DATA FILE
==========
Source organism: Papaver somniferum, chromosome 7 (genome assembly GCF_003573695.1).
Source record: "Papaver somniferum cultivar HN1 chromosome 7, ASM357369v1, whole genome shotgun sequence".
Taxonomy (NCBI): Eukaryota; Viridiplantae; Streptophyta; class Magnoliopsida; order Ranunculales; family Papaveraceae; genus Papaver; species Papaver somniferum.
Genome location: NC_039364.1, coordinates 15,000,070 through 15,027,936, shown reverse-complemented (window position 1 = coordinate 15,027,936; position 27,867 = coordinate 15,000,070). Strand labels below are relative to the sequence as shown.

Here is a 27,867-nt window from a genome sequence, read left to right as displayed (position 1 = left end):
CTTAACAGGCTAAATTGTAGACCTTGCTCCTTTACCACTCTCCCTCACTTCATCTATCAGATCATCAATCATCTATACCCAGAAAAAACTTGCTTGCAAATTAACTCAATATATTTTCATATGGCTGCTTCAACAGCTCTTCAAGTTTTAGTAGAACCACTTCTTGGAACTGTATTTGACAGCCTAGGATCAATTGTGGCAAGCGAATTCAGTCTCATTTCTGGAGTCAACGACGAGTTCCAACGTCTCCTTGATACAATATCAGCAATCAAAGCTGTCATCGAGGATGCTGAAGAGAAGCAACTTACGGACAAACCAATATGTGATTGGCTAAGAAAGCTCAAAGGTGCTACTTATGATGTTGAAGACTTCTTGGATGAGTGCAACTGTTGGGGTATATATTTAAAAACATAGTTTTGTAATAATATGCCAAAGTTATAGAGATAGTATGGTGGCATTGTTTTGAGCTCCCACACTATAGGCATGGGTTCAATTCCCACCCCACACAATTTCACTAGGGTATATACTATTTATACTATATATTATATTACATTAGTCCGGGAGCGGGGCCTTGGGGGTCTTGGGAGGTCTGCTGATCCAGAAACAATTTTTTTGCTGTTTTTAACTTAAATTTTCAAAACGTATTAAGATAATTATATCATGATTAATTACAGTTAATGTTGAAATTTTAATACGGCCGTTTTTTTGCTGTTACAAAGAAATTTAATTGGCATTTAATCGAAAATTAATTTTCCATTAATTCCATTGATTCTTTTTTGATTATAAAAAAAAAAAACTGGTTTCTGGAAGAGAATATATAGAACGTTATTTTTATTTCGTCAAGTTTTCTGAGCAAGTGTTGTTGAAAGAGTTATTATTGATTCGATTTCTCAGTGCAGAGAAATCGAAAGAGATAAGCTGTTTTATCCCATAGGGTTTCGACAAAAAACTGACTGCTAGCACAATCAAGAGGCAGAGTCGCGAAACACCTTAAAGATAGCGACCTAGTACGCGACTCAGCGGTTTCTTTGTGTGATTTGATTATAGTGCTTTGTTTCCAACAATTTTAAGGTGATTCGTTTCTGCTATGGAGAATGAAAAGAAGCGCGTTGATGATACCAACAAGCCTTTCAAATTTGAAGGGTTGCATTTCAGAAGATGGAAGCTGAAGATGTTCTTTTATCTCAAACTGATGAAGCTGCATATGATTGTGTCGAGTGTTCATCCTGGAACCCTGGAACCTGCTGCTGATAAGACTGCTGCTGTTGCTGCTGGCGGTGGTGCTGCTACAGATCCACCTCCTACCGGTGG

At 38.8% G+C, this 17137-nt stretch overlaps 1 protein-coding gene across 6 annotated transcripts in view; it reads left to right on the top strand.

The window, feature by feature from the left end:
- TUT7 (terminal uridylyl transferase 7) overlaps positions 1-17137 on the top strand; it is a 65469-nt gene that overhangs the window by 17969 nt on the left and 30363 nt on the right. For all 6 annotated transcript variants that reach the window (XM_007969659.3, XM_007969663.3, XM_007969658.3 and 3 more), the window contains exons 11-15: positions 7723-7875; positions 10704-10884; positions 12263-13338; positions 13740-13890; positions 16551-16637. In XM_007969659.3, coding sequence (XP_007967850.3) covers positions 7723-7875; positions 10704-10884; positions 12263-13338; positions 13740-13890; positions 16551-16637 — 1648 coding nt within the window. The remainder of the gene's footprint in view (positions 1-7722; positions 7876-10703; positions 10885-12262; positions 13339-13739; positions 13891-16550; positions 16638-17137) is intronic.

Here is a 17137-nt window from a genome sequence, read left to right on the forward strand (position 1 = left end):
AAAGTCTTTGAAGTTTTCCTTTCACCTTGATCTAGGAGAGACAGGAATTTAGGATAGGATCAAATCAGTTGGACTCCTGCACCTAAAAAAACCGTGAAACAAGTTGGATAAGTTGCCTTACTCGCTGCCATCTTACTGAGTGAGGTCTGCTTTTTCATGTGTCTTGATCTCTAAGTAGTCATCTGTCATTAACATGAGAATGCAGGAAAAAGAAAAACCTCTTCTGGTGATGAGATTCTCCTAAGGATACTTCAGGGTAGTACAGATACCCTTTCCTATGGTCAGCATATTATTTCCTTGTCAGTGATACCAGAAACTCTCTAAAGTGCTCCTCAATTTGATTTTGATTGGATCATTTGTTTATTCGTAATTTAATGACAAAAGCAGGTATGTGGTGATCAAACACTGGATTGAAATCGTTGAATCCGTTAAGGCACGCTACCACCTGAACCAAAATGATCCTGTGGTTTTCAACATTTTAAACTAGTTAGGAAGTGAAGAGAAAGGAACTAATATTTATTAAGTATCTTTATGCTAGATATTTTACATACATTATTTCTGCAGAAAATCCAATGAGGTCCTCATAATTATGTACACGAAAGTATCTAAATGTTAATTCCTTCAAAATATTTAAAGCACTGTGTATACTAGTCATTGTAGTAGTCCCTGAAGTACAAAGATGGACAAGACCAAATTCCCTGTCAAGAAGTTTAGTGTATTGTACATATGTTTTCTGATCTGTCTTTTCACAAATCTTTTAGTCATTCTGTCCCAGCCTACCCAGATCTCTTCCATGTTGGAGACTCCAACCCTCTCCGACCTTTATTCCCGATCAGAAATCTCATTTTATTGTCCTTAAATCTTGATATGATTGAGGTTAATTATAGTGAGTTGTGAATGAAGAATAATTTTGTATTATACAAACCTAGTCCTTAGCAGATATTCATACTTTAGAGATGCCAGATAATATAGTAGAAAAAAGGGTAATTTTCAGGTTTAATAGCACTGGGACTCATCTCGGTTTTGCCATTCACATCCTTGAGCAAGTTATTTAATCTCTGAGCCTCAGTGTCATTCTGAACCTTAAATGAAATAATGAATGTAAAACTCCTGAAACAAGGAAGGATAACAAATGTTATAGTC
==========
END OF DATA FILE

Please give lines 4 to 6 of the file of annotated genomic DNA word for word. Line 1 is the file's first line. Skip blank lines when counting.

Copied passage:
Genome location: NC_039364.1, coordinates 15,000,070 through 15,027,936, shown reverse-complemented (window position 1 = coordinate 15,027,936; position 27,867 = coordinate 15,000,070). Strand labels below are relative to the sequence as shown.

Here is a 27,867-nt window from a genome sequence, read left to right as displayed (position 1 = left end):
CTTAACAGGCTAAATTGTAGACCTTGCTCCTTTACCACTCTCCCTCACTTCATCTATCAGATCATCAATCATCTATACCCAGAAAAAACTTGCTTGCAAATTAACTCAATATATTTTCATATGGCTGCTTCAACAGCTCTTCAAGTTTTAGTAGAACCACTTCTTGGAACTGTATTTGACAGCCTAGGATCAATTGTGGCAAGCGAATTCAGTCTCATTTCTGGAGTCAACGACGAGTTCCAACGTCTCCTTGATACAATATCAGCAATCAAAGCTGTCATCGAGGATGCTGAAGAGAAGCAACTTACGGACAAACCAATATGTGATTGGCTAAGAAAGCTCAAAGGTGCTACTTATGATGTTGAAGACTTCTTGGATGAGTGCAACTGTTGGGGTATATATTTAAAAACATAGTTTTGTAATAATATGCCAAAGTTATAGAGATAGTATGGTGGCATTGTTTTGAGCTCCCACACTATAGGCATGGGTTCAATTCCCACCCCACACAATTTCACTAGGGTATATACTATTTATACTATATATTATATTACATTAGTCCGGGAGCGGGGCCTTGGGGGTCTTGGGAGGTCTGCTGATCCAGAAACAATTTTTTTGCTGTTTTTAACTTAAATTTTCAAAACGTATTAAGATAATTATATCATGATTAATTACAGTTAATGTTGAAATTTTAATACGGCCGTTTTTTTGCTGTTACAAAGAAATTTAATTGGCATTTAATCGAAAATTAATTTTCCATTAATTCCATTGATTCTTTTTTGATTATAAAAAAAAAAAACTGGTTTCTGGAAGAGAATATATAGAACGTTATTTTTATTTCGTCAAGTTTTCTGAGCAAGTGTTGTTGAAAGAGTTATTATTGATTCGATTTCTCAGTGCAGAGAAATCGAAAGAGATAAGCTGTTTTATCCCATAGGGTTTCGACAAAAAACTGACTGCTAGCACAATCAAGAGGCAGAGTCGCGAAACACCTTAAAGATAGCGACCTAGTACGCGACTCAGCGGTTTCTTTGTGTGATTTGATTATAGTGCTTTGTTTCCAACAATTTTAAGGTGATTCGTTTCTGCTATGGAGAATGAAAAGAAGCGCGTTGATGATACCAACAAGCCTTTCAAATTTGAAGGGTTGCATTTCAGAAGATGGAAGCTGAAGATGTTCTTTTATCTCAAACTGATGAAGCTGCATATGATTGTGTCGAGTGTTCATCCTGGAACCCTGGAACCTGCTGCTGATAAGACTGCTGCTGTTGCTGCTGGCGGTGGTGCTGCTACAGATCCACCTCCTACCGGTGG